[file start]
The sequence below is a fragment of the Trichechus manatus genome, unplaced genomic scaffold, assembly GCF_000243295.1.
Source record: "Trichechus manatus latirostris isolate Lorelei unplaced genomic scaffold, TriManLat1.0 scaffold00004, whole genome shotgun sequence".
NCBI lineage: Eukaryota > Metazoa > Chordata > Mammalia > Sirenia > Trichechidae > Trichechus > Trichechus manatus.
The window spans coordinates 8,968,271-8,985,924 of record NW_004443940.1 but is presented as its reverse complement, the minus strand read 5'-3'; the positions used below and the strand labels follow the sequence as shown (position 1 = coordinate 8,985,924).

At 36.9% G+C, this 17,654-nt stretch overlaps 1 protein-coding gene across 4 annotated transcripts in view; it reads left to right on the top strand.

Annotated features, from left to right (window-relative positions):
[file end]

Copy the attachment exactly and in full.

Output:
The sequence below is a fragment of the Trichechus manatus genome, unplaced genomic scaffold, assembly GCF_000243295.1.
Source record: "Trichechus manatus latirostris isolate Lorelei unplaced genomic scaffold, TriManLat1.0 scaffold00004, whole genome shotgun sequence".
NCBI lineage: Eukaryota > Metazoa > Chordata > Mammalia > Sirenia > Trichechidae > Trichechus > Trichechus manatus.
The window spans coordinates 8,968,271-8,985,924 of record NW_004443940.1 but is presented as its reverse complement, the minus strand read 5'-3'; the positions used below and the strand labels follow the sequence as shown (position 1 = coordinate 8,985,924).

At 36.9% G+C, this 17,654-nt stretch overlaps 1 protein-coding gene across 4 annotated transcripts in view; it reads left to right on the top strand.

Annotated features, from left to right (window-relative positions):